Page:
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Benjamin Lochocki, Carmen Vela-Garcia, Brian Vohnsen; Frequency Analysis of the Transient Stiles-Crawford Effect. Invest. Ophthalmol. Vis. Sci. 2012;53(14):4825.
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The retina and photoreceptors are the last optical elements of the eye that interact with light prior to absorption and triggering of neural responses. Thus, the retina plays a key role for vision on par with the cornea and crystalline lens, and further understanding is needed for improved eye modelling and to enrich the understanding of the visual process. The aim of this study is to examine temporal responses of the classical Stiles-Crawford effect with Maxwellian view as commonly related to waveguiding by individual photoreceptor cones.
The transient Stiles-Crawford Effect (T-SCE) reflects a visual impact of sudden changes to illumination conditions when determining directionality of the cones in the pupil plane. Here, it is examined for the fovea region of the authors’ eyes using tuneable crystal filters for wavelength, bandwidth and brightness control in conjunction with a fast galvanometric scanning mirror. Across-the-pupil scans centred at the point of best visibility have been realized varying the frequency and duty cycle for an offset temporal and nasal Maxwellian source. The semi-automated system includes correction for defocus and blanks out extraneous sources of variability in the determination of photoreceptor directionality.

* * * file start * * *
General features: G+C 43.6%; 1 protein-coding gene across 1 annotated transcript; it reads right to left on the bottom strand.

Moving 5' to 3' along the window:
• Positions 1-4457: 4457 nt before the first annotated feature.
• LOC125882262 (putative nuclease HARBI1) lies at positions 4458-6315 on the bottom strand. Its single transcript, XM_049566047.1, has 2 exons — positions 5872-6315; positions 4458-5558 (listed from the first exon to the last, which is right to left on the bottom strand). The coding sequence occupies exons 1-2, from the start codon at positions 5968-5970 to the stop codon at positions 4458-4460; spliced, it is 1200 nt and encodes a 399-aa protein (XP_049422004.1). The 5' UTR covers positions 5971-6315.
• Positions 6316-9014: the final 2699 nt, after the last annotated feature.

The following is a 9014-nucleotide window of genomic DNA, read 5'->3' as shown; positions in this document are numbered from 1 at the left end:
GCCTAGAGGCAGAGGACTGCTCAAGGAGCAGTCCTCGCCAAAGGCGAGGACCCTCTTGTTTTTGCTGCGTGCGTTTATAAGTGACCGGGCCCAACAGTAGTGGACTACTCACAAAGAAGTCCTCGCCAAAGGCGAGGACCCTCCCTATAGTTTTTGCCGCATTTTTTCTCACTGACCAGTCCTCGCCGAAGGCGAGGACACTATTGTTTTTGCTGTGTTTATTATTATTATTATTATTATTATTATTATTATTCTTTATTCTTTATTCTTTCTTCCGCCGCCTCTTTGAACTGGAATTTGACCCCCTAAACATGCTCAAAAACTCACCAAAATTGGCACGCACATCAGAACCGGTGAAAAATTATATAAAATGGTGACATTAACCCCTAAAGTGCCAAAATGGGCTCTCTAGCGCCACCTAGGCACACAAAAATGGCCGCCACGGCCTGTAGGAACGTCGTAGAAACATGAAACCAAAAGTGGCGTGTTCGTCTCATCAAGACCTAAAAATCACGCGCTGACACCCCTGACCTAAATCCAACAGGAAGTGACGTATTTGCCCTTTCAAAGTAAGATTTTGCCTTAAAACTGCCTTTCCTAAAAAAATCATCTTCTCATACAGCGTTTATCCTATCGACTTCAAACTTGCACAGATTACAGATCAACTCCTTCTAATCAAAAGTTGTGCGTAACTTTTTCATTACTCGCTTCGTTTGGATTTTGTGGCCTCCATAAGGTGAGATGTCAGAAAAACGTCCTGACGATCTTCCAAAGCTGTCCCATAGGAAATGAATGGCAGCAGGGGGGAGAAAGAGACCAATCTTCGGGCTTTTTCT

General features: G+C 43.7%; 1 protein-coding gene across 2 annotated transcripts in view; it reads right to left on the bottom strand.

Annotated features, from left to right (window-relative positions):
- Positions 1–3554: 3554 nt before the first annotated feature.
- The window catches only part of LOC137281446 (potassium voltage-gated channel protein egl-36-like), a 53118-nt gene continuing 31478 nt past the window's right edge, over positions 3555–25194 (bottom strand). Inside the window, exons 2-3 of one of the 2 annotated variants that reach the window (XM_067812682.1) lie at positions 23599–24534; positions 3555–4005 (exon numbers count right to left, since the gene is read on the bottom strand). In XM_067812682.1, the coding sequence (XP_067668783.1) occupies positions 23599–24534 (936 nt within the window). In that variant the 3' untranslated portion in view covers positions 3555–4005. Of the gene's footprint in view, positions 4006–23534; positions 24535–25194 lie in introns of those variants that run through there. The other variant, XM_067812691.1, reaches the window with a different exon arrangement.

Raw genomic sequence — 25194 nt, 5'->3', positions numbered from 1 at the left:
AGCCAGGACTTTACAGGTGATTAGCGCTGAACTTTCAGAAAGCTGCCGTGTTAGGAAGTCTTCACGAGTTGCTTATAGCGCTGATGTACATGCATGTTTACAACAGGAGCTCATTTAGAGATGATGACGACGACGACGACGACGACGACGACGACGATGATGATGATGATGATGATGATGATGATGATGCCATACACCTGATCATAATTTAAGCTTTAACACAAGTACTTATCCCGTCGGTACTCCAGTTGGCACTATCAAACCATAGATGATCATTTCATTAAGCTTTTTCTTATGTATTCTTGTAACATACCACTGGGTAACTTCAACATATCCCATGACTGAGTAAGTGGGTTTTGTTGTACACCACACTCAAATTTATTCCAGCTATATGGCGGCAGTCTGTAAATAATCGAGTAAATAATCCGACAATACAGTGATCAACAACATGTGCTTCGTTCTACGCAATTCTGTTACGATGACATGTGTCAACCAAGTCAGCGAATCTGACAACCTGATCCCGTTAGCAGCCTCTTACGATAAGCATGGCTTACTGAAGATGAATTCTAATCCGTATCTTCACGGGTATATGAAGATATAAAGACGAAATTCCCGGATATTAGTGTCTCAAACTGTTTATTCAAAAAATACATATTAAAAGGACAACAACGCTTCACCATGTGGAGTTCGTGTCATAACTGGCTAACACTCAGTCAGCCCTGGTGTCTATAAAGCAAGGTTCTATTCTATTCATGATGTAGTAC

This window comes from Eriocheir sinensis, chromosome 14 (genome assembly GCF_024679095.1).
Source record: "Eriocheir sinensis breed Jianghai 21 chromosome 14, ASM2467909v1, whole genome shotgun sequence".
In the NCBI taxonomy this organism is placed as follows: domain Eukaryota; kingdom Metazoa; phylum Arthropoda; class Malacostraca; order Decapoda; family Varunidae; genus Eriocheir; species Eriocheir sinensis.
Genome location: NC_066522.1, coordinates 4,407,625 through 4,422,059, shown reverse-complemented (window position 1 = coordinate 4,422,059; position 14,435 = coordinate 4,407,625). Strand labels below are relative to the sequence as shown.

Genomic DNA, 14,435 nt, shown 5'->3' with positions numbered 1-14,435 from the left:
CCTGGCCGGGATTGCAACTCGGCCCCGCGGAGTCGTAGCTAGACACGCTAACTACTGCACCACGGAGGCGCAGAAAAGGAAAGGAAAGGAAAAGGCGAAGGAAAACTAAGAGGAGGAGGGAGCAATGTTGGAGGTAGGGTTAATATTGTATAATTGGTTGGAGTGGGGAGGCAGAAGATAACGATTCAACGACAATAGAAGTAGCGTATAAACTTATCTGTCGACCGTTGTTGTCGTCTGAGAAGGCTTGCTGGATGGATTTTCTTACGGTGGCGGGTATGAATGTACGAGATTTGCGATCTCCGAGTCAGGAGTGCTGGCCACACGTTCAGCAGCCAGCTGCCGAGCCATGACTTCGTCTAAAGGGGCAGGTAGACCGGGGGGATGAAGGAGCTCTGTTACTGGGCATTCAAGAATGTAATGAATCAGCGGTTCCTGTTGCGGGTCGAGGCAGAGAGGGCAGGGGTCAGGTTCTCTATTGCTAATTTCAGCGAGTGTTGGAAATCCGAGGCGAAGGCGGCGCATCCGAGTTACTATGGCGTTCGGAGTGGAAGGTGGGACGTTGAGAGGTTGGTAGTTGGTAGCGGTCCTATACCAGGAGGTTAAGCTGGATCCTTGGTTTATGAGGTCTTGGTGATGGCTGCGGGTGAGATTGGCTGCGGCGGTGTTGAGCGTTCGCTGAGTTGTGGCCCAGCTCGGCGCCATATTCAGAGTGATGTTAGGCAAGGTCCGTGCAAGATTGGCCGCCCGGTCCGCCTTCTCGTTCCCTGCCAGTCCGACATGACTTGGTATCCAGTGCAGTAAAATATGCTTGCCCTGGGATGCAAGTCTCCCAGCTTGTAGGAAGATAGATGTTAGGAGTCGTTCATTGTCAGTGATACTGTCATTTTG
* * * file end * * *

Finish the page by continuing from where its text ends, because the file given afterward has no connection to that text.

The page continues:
The experimental results show a subtle impact of frequency on the directionality of the T-SCE for all subjects that may relate to the finite response time of the visual pigments. Changing the angle of incidence may impact on the photoreceptor light guiding allowing the light to reach other photoreceptor pigments. The obtained results are analyzed and compared favourable to the waveguide model of individual photoreceptor cones.
The implemented methodology has allowed us to explore photoreceptor directionality and the temporal responses of cone photopigments in a novel way. It may have potential to explore photoreceptor alignment mechanisms and improve our understanding of the coupling between incident light and vision. This is also essential for improved refractive optical design, intraocular lenses, and the understanding of the optical impact of photoreceptor degeneration.
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